Blog

Atlanta: Gateway to the South for Energy Efficiency

By Melissa Wright, Executive Director, City Energy Project

ATLskyline

Did you know that buildings—including many of the very structures that make the nation’s cityscapes distinctive and recognizable—are the single largest user of energy in the United States? Each year, our cities spend $450 billion on energy for our buildings, with a lot of that energy being wasted on inefficient buildings. This is bad news not just for our pocketbooks, but also for our health, as more than half of the carbon emissions in U.S. cities come from the operation of buildings.  However, a national initiative co-funded by Bloomberg Philanthropies, the Kresge Foundation, and the Doris Duke Charitable Foundation, is working to change that and bring jobs and prosperity to cities across the U.S. in the process—and the project just hit a major milestone.

The City Energy Project, a joint initiative between the Institute for Market Transformation and Natural Resources Defense Council, is currently working with leaders in 10 pioneering cities to craft and deploy locally tailored energy efficiency policies and programs that tackle energy use and waste in large buildings. By working together to capture and spread best practices in energy efficiency, these cities are taking actions that can collectively save nearly $1 billion annually and cut carbon emissions by up to 7 million tons (the equivalent of taking almost 1.5 million cars off the road).

Recently, in conjunction with the City Energy Project, Atlanta took a major step forward. The city is improving its energy and water use while spurring local economic development and creating thousands of local jobs with the unanimous passage of a comprehensive energy efficiency policy that focuses on the city’s largest buildings. This policy alone is anticipated to reduce energy use by 20 percent by 2020. And, in combination with planned improvements in electricity generation, it will cut the city’s carbon emissions from commercial buildings in half from 2013 levels. It makes Atlanta the 12th U.S. city—and first major Southeastern city—to employ a benchmarking policy, which requires building owners to measure and report their buildings’ energy use annually to the city. It’s also the sixth U.S. city to require energy audits, which identify opportunities for building owners and operators to reduce energy expense and carbon footprints.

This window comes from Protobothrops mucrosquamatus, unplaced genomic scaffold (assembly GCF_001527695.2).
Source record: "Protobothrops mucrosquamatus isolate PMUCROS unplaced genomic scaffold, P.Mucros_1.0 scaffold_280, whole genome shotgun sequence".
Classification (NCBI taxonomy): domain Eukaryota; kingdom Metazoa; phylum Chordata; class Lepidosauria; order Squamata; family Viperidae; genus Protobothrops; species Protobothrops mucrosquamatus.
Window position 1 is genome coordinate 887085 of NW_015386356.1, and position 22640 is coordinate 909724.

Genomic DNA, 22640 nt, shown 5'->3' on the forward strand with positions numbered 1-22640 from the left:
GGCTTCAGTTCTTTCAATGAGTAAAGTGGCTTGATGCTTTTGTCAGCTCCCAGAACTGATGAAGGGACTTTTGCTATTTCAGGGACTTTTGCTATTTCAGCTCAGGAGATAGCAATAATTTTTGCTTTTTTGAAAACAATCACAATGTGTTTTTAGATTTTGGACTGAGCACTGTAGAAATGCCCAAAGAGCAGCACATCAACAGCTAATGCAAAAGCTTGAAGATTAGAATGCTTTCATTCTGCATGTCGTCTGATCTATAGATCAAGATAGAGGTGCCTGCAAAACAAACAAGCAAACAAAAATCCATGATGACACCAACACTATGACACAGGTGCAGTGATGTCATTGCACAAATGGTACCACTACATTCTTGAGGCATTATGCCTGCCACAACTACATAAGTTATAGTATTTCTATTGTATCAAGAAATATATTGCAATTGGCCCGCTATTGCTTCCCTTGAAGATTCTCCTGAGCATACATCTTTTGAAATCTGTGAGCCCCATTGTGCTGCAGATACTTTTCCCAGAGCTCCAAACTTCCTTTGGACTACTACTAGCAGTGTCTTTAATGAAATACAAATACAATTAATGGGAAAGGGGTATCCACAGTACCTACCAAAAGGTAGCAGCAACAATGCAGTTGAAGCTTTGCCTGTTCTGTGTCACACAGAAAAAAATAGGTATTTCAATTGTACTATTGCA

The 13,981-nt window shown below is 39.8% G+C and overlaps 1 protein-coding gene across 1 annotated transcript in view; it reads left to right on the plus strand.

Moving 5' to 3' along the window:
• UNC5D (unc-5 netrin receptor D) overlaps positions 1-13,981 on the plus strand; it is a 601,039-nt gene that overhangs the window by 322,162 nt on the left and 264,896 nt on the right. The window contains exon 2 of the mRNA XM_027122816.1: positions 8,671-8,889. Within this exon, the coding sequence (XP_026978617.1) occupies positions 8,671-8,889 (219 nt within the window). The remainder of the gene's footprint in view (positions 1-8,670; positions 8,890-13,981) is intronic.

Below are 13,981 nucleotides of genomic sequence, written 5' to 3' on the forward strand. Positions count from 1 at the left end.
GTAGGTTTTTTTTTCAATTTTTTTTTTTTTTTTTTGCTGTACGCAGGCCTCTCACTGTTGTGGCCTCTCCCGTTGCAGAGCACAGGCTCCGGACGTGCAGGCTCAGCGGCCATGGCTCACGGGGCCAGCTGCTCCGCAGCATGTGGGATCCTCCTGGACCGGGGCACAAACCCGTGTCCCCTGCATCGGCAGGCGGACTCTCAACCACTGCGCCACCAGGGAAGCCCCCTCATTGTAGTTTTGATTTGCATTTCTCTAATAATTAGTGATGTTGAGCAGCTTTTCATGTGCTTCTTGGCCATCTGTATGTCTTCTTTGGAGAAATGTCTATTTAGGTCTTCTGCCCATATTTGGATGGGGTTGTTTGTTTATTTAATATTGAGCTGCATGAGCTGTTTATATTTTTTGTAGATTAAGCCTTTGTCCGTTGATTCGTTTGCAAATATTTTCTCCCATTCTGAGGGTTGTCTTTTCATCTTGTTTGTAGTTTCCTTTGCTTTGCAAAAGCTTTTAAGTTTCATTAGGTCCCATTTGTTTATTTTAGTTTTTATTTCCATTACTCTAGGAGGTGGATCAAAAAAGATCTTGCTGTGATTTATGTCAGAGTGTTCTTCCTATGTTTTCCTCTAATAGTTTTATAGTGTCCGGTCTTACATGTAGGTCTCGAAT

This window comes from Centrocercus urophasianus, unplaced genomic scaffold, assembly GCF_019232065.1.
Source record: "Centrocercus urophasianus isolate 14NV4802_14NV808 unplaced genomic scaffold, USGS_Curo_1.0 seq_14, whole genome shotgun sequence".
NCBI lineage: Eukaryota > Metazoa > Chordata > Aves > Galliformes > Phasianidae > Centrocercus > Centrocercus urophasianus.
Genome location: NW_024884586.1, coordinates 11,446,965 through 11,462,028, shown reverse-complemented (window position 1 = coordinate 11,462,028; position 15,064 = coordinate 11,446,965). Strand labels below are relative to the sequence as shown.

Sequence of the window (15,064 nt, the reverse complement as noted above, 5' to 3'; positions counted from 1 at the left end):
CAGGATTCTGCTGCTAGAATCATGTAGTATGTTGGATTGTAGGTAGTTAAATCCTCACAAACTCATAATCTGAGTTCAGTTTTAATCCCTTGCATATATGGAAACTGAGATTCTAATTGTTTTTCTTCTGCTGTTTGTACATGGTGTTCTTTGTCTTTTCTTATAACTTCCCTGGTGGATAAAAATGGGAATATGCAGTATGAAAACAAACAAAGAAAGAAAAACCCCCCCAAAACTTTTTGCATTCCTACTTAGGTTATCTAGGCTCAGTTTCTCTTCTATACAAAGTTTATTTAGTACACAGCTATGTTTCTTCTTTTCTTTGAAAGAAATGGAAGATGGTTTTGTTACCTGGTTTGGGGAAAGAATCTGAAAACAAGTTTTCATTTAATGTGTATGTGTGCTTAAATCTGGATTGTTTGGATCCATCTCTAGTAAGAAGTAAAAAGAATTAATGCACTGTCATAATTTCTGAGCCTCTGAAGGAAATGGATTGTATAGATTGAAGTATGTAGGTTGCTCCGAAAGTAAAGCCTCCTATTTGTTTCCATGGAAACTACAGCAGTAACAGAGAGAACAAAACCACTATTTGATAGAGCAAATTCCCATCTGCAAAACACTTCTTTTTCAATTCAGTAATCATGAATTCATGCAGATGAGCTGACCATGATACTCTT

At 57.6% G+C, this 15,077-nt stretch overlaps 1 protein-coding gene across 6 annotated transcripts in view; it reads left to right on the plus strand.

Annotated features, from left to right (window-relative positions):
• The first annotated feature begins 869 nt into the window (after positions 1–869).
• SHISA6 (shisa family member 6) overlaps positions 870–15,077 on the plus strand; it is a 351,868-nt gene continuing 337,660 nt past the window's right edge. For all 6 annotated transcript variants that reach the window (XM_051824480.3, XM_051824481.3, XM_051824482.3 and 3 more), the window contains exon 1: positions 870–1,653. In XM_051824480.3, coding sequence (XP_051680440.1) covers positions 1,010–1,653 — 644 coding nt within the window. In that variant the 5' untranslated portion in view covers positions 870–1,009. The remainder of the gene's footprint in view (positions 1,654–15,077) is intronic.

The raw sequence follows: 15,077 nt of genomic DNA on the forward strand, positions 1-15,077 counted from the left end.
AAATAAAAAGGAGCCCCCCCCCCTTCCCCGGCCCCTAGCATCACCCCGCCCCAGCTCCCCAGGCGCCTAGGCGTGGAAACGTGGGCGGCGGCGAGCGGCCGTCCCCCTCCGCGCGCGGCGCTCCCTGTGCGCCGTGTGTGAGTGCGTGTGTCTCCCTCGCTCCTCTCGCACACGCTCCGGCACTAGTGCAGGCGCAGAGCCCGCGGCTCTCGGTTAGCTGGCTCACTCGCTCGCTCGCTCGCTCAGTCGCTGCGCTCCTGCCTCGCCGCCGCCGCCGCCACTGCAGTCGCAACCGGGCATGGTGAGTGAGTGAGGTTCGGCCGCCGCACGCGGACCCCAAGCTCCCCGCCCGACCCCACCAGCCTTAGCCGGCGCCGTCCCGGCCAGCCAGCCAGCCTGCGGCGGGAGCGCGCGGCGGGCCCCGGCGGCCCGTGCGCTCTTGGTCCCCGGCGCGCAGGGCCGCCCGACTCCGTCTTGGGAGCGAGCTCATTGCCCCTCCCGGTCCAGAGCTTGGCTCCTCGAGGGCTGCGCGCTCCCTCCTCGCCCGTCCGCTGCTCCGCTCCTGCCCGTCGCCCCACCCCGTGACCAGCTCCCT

A line of people waiting to testify before Atlanta's City Council on the Commercial Buildings Energy Efficiency Ordinance
A line of people waiting to testify before Atlanta’s City Council on the Commercial Buildings Energy Efficiency Ordinance

Measuring building energy use is a critical first step because you can’t manage what you don’t measure, and energy audits provide building owners with recommendations for the most cost-effective improvements for their buildings. The benefits of this policy aren’t just limited to energy, however. The policy also makes Atlanta the first city to require water audits to identify water-saving opportunities.

This is a big deal, and not just for Atlanta. In passing this policy, which was championed by Mayor Kasim Reed and won praise from building owners, business and city leaders, environmentalists, and residents, Atlanta is paving the way for other Southeastern cities to take advantage of the significant environmental and economic benefits that come with making our city skylines more energy efficient. This type of leadership is helping to shape next-generation energy efficiency strategies for communities nationwide, and we’re pleased to be supported by Bloomberg Philanthropies in this important endeavor.

Is your city up for the challenge? To learn more about the City Energy Project, visit cityenergyproject.org.